Tags: Gay Marriage | same-sex marriage | legal | Supreme Court

Is Legal Gay Marriage Effective Immediately After Supreme Court Ruling?

By    |   Wednesday, 29 Jul 2015 07:30 PM

Following the U.S. Supreme Court’s ruling making same-sex marriage legal in all 50 states, gay couples throughout the country married, though the court provided no timeline for the implementation to begin.

Prior to the June 26 decision, 37 states and the District of Columbia allowed gay marriages, and the court’s ruling would legalize it in all 50 states, according to CNN.

While this may be the case, there are some states holding out on the issue.

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Texas Gov. Greg Abbott released a statement saying clerks, magistrates, and other governmental officials who wish not to participate in providing same-sex couples marriage license will not be required to do so for religious beliefs, according to USA Today.

CNN reported, Abbott’s attorney general, Ken Paxton, affirmed the governor’s conviction, tweeting, “I will do everything I can as Attorney General to be a public voice for those standing in defense of their religious beliefs.”

Alabama is another stand out. Though a federal court ruled earlier in the year that same-sex marriage is legal in the state, state Supreme Court Chief Justice Roy Moore instructed probate judges to not issue the license because it was banned by a referendum.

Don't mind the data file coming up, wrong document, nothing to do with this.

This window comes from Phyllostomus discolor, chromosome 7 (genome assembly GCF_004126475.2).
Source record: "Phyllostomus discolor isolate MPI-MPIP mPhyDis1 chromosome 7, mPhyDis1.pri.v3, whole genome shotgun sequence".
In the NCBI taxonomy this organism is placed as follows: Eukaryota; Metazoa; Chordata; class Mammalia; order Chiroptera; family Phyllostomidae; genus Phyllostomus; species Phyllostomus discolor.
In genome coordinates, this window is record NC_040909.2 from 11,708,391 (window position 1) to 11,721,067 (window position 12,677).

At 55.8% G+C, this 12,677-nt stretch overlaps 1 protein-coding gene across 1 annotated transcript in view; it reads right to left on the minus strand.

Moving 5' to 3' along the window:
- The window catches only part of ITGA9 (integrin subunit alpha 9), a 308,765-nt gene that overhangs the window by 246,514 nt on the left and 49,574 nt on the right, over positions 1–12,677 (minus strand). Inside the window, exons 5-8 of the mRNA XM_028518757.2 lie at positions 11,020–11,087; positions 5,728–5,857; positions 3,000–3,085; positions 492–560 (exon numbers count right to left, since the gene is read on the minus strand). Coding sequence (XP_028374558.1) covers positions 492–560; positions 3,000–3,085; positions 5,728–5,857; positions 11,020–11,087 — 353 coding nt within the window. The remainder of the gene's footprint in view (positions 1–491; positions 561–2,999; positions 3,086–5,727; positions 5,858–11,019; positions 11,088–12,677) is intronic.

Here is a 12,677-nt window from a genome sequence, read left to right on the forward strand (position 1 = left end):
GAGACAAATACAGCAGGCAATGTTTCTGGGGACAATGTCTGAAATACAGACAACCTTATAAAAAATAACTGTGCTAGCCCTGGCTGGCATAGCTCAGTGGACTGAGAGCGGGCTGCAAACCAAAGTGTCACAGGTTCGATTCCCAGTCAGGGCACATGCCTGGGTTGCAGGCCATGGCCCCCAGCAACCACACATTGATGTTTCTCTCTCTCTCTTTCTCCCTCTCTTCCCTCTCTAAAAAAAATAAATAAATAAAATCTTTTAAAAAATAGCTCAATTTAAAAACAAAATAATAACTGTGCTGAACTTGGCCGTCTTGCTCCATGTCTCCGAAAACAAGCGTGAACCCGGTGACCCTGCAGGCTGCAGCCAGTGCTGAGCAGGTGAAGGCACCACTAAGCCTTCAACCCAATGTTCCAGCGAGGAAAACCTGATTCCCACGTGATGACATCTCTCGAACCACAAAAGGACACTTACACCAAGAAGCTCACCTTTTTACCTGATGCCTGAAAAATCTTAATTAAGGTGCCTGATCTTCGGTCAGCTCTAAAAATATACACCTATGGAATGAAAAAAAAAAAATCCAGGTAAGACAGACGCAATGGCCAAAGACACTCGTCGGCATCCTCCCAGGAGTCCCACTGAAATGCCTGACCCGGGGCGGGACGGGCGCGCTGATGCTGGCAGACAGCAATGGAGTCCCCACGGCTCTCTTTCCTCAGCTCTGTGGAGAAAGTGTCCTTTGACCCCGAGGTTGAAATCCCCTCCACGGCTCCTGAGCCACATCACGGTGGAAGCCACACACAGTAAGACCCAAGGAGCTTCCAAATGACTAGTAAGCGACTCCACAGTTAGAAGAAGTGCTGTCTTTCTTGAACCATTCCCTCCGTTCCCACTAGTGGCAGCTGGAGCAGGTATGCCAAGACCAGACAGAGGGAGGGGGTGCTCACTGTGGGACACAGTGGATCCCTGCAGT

With the Supreme Court’s ruling, Moore questioned the validity of the decisions because Justices Ruth Bader Ginsburg and Elena Kagan have performed gay marriage ceremonies.

“Not only does the U.S. Supreme Court have no legal authority to redefine marriage, but also at least two members of the Court's majority opinion were under a legal duty to recuse and refrain from voting,” Moore said in a statement, according to CNN.

Louisiana Attorney General Buddy Caldwell told court clerks to wait up to 25 days before issuing licenses following the reveal of the decision, saying he did not see anything in the decision that would make the rule effective immediately.

While Louisiana Gov. and presidential candidate Bobby Jindal supported traditional marriage, he also said to NBC News’s “Meet the Press” that the state has to follow the law.

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Tennessee, South Dakota, Ohio, North Dakota, Nebraska, Missouri, Mississippi, Michigan, Georgia, Arkansas, and Kentucky all made announcements that they would respect the court’s decision, even though many of the state leaders disagreed with the ruling, according to CNN.

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Following the U.S. Supreme Court's ruling making same-sex marriage legal in all 50 states, gay couples throughout the country married, though the court provided no timeline for the implementation to begin.
same-sex marriage, legal, Supreme Court
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2015-30-29
Wednesday, 29 Jul 2015 07:30 PM
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